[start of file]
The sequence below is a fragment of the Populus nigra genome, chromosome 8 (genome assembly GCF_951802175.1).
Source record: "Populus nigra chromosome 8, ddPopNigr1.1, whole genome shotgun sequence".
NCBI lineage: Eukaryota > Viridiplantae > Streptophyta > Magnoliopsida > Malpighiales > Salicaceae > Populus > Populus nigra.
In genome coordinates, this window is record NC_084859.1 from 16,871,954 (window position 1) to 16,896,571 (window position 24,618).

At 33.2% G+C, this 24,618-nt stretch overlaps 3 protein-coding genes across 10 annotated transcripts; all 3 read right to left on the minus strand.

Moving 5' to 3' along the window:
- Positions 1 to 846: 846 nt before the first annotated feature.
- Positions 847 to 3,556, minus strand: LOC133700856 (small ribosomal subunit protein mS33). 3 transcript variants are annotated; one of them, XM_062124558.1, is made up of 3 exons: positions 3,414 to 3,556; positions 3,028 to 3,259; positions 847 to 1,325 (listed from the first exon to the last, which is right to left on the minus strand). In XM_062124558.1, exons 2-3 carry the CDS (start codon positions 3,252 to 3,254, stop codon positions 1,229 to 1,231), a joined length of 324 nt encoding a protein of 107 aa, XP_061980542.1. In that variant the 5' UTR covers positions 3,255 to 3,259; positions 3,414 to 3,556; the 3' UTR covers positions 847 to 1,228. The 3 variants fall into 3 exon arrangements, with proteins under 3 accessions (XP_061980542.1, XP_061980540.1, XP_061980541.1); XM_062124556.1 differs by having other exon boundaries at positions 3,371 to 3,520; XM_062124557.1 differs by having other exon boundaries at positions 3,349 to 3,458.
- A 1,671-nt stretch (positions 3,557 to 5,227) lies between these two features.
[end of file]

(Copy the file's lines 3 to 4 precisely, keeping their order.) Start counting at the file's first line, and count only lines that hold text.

NCBI lineage: Eukaryota > Viridiplantae > Streptophyta > Magnoliopsida > Malpighiales > Salicaceae > Populus > Populus nigra.
In genome coordinates, this window is record NC_084859.1 from 16,871,954 (window position 1) to 16,896,571 (window position 24,618).